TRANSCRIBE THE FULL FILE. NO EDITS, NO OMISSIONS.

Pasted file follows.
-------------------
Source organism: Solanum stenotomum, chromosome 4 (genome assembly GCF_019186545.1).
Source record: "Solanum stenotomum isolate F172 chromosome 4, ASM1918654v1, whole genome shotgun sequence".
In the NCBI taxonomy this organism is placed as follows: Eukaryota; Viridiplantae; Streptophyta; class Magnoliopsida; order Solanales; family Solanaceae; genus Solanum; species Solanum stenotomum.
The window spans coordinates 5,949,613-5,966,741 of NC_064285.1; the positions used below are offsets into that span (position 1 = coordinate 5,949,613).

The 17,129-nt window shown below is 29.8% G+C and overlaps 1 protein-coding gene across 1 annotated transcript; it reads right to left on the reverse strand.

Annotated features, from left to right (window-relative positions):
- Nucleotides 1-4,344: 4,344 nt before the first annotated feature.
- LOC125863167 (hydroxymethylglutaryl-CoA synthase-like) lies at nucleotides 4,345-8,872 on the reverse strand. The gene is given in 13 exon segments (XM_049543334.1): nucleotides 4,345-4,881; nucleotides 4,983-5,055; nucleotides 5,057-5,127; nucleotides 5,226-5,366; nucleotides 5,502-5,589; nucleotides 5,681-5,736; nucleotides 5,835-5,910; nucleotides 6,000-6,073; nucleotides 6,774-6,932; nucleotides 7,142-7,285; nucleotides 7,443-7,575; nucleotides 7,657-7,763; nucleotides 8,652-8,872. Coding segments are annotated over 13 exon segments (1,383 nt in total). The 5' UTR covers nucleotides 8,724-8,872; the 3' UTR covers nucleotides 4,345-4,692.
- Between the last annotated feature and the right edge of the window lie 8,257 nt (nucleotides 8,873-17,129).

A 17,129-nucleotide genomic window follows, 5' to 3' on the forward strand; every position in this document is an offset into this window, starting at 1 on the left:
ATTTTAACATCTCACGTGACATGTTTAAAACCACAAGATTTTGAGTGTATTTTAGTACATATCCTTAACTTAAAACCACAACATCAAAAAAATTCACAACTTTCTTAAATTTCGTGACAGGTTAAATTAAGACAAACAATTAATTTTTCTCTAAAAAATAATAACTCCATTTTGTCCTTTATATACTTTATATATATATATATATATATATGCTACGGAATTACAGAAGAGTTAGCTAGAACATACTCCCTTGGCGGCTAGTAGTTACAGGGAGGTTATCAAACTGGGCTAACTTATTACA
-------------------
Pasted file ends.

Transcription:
Source organism: Solanum stenotomum, chromosome 4 (genome assembly GCF_019186545.1).
Source record: "Solanum stenotomum isolate F172 chromosome 4, ASM1918654v1, whole genome shotgun sequence".
In the NCBI taxonomy this organism is placed as follows: Eukaryota; Viridiplantae; Streptophyta; class Magnoliopsida; order Solanales; family Solanaceae; genus Solanum; species Solanum stenotomum.
The window spans coordinates 5,949,613-5,966,741 of NC_064285.1; the positions used below are offsets into that span (position 1 = coordinate 5,949,613).

The 17,129-nt window shown below is 29.8% G+C and overlaps 1 protein-coding gene across 1 annotated transcript; it reads right to left on the reverse strand.

Annotated features, from left to right (window-relative positions):
- Nucleotides 1-4,344: 4,344 nt before the first annotated feature.
- LOC125863167 (hydroxymethylglutaryl-CoA synthase-like) lies at nucleotides 4,345-8,872 on the reverse strand. The gene is given in 13 exon segments (XM_049543334.1): nucleotides 4,345-4,881; nucleotides 4,983-5,055; nucleotides 5,057-5,127; nucleotides 5,226-5,366; nucleotides 5,502-5,589; nucleotides 5,681-5,736; nucleotides 5,835-5,910; nucleotides 6,000-6,073; nucleotides 6,774-6,932; nucleotides 7,142-7,285; nucleotides 7,443-7,575; nucleotides 7,657-7,763; nucleotides 8,652-8,872. Coding segments are annotated over 13 exon segments (1,383 nt in total). The 5' UTR covers nucleotides 8,724-8,872; the 3' UTR covers nucleotides 4,345-4,692.
- Between the last annotated feature and the right edge of the window lie 8,257 nt (nucleotides 8,873-17,129).

A 17,129-nucleotide genomic window follows, 5' to 3' on the forward strand; every position in this document is an offset into this window, starting at 1 on the left:
ATTTTAACATCTCACGTGACATGTTTAAAACCACAAGATTTTGAGTGTATTTTAGTACATATCCTTAACTTAAAACCACAACATCAAAAAAATTCACAACTTTCTTAAATTTCGTGACAGGTTAAATTAAGACAAACAATTAATTTTTCTCTAAAAAATAATAACTCCATTTTGTCCTTTATATACTTTATATATATATATATATATATATGCTACGGAATTACAGAAGAGTTAGCTAGAACATACTCCCTTGGCGGCTAGTAGTTACAGGGAGGTTATCAAACTGGGCTAACTTATTACA